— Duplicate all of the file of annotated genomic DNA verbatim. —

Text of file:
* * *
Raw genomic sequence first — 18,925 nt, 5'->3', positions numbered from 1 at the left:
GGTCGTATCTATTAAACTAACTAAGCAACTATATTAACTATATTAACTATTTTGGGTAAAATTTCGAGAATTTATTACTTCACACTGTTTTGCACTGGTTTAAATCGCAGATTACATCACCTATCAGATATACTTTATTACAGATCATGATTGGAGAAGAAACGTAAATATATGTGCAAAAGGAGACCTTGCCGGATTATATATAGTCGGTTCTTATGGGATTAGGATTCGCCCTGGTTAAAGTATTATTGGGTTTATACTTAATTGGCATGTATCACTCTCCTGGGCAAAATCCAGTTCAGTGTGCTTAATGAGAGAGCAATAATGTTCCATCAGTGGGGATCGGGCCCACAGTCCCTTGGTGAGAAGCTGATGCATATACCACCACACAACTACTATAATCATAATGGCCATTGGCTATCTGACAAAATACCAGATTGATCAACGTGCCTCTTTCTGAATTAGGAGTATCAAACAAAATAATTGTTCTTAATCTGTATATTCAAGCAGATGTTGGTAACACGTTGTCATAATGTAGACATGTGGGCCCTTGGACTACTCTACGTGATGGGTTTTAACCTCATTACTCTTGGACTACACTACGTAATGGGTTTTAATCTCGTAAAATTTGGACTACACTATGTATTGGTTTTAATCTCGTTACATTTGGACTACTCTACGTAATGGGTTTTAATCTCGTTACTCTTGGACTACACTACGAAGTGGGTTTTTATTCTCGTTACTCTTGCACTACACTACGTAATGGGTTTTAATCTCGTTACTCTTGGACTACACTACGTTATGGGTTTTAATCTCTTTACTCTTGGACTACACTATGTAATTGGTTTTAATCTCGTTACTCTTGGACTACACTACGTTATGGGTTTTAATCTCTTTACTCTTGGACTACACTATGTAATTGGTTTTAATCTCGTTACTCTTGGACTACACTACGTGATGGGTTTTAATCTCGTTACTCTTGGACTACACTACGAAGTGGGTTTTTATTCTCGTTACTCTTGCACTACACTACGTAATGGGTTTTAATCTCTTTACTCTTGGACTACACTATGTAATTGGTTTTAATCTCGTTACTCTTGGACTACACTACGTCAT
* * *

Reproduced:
Raw genomic sequence first — 18,925 nt, 5'->3', positions numbered from 1 at the left:
GGTCGTATCTATTAAACTAACTAAGCAACTATATTAACTATATTAACTATTTTGGGTAAAATTTCGAGAATTTATTACTTCACACTGTTTTGCACTGGTTTAAATCGCAGATTACATCACCTATCAGATATACTTTATTACAGATCATGATTGGAGAAGAAACGTAAATATATGTGCAAAAGGAGACCTTGCCGGATTATATATAGTCGGTTCTTATGGGATTAGGATTCGCCCTGGTTAAAGTATTATTGGGTTTATACTTAATTGGCATGTATCACTCTCCTGGGCAAAATCCAGTTCAGTGTGCTTAATGAGAGAGCAATAATGTTCCATCAGTGGGGATCGGGCCCACAGTCCCTTGGTGAGAAGCTGATGCATATACCACCACACAACTACTATAATCATAATGGCCATTGGCTATCTGACAAAATACCAGATTGATCAACGTGCCTCTTTCTGAATTAGGAGTATCAAACAAAATAATTGTTCTTAATCTGTATATTCAAGCAGATGTTGGTAACACGTTGTCATAATGTAGACATGTGGGCCCTTGGACTACTCTACGTGATGGGTTTTAACCTCATTACTCTTGGACTACACTACGTAATGGGTTTTAATCTCGTAAAATTTGGACTACACTATGTATTGGTTTTAATCTCGTTACATTTGGACTACTCTACGTAATGGGTTTTAATCTCGTTACTCTTGGACTACACTACGAAGTGGGTTTTTATTCTCGTTACTCTTGCACTACACTACGTAATGGGTTTTAATCTCGTTACTCTTGGACTACACTACGTTATGGGTTTTAATCTCTTTACTCTTGGACTACACTATGTAATTGGTTTTAATCTCGTTACTCTTGGACTACACTACGTTATGGGTTTTAATCTCTTTACTCTTGGACTACACTATGTAATTGGTTTTAATCTCGTTACTCTTGGACTACACTACGTGATGGGTTTTAATCTCGTTACTCTTGGACTACACTACGAAGTGGGTTTTTATTCTCGTTACTCTTGCACTACACTACGTAATGGGTTTTAATCTCTTTACTCTTGGACTACACTATGTAATTGGTTTTAATCTCGTTACTCTTGGACTACACTACGTCAT